Throughout the summer, my husband, Drew, and I tried something new...a cooking class through the North Carolina Extension Service at the Wilkes County Agricultural Center. The six-week class, “Med Instead of Meds,” was taught by Courtney Parker Tevepaugh, Wilkes County Family and Consumer Science Agent, and was an introduction to “The Med Way,” or the Mediterranean (Med) Diet.

According to the Med instead of Meds website, following the Med Diet can lead to weight loss; protects against cognitive decline; may improve eye health including decreasing the risk of macular degeneration; decreases the risk of type 2 diabetes; can help manage blood pressure; and can reduce the risk of cardiovascular disease as much as 30-60 %.

The seven steps to the diet are: changing your protein (eating less meat and more seafood and white meat poultry and limiting processed meats); swapping fats (replacing fats such as butter and margarine with olive oil); eating more vegetables, especially dark green leafy ones; eating more fruit; snacking on nuts and seeds (avoiding honey-roasted and heavily salted); making grains whole; and rethinking your sweets by limiting your sugar intake.

 Courtney’s classes gave simple tips to incorporate the Med Diet into our lifestyle, without going “cold-turkey.” Each session, Courtney taught us “flips,” ways to switch to healthier options, and we practiced  cooking them in the home extension kitchen.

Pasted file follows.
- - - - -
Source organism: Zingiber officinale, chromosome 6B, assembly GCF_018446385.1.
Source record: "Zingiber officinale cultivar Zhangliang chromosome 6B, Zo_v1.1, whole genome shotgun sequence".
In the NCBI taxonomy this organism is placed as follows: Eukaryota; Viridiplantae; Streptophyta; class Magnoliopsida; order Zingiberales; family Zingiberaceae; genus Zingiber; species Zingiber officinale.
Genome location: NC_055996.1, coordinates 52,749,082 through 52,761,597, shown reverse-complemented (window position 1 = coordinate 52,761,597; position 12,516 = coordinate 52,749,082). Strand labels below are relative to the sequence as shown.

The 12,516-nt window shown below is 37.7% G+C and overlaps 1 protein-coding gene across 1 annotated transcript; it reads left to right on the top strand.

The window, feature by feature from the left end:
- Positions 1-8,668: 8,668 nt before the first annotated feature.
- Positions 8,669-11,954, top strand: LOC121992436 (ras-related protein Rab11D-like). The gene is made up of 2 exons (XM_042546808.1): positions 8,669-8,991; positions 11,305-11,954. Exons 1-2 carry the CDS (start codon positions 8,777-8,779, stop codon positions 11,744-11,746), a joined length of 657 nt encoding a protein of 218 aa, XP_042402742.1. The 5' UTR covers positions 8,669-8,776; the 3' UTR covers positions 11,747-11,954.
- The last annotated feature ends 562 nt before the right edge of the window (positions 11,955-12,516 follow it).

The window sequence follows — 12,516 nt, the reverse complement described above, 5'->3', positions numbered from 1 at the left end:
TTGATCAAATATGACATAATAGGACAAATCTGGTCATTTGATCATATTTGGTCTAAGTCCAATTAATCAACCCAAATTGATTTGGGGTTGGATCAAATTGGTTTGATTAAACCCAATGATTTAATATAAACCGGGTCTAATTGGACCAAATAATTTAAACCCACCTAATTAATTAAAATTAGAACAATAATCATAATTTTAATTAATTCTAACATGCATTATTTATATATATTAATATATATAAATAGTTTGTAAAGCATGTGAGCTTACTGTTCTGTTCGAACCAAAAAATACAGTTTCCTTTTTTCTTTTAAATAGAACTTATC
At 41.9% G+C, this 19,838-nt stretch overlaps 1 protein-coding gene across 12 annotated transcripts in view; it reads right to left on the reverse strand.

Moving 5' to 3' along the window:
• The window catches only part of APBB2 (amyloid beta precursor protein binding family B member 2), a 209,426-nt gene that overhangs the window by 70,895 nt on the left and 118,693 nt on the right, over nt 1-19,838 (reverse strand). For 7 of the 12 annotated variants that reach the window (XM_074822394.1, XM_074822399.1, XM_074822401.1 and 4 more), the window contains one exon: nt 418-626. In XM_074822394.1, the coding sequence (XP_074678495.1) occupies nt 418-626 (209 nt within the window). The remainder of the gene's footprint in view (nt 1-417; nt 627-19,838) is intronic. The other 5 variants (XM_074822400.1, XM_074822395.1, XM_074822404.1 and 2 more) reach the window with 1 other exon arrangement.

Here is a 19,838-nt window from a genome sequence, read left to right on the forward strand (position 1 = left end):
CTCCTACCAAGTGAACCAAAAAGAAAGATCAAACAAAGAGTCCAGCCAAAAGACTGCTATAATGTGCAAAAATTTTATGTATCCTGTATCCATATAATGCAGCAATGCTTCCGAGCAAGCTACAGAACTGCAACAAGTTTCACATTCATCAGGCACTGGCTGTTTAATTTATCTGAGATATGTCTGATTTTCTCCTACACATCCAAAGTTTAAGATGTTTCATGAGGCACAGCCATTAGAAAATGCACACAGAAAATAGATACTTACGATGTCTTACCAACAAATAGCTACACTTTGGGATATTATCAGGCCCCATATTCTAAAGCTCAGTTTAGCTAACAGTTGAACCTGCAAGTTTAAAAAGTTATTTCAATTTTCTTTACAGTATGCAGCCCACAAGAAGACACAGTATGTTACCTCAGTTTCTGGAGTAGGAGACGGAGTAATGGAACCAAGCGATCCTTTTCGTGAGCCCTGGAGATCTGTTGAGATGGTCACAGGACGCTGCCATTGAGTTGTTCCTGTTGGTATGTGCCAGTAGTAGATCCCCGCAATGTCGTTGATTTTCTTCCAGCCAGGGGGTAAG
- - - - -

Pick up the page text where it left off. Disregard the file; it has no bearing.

For example, one week the class cooked mushroom almond burgers and green beans with lemon zest. We cooked the fresh green beans the way I do at home...boiling them for 10 minutes then dunking them in ice cold water to stop the cooking process, then sauteeing until tender. Instead of plopping butter on the beans to saute, however, we added a few tablespoons of olive oil and lemon zest.

The mushroom almond burgers used mushrooms, cooked brown rice, whole wheat panko bread crumbs, almonds and  fresh herbs instead of hamburger meat. Even Drew, who is a carnivore, said they were good. After trying these recipes, I added a zester and a pair of herb scissors to my kitchen.

Courtney made deviled eggs for us to try with the burgers and green beans, which substituted olive oil for the mayonnaise. They were surprisingly good!

Our last class of the six- week session focused on “rethinking your sweets” and limiting sugar intake. Sugar is hidden in so many foods that are supposedly healthy, such as whole wheat bread, yogurt and salad dressing.

Courtney emphasized the importance of reading labels and of not drinking your sugar.  It’s better to make your own salad dressing and marinade from scratch, she said, and to eat plain yogurt and add fresh fruit. She also encouraged the class to make homemade granola using rolled oats, rather than buying commercial granola which is loaded with sugar.

The average 20 oz.  soft drink has 1/3 cup of sugar, more than double what you should have in an entire day, she said.

In our cooking lesson, Drew and I made one of his favorite things, pancakes. However, these pancakes were made with mashed bananas, oats, cinnamon, baking powder, eggs and vanilla, rather than Bisquick. Instead of syrup, they were topped with warmed fresh blueberries. Much healthier than the standard option, which is loaded with sugar.

Courtney teaches a variety of classes for the public, including methods of canning. Her next one will be a class on canning apple pie filling on Sept. 23 at 6 p.m. To register, call 336-651-7330 or stop by the Wilkes County Agricultural Center, 416 Executive Drive, Wilkesboro.

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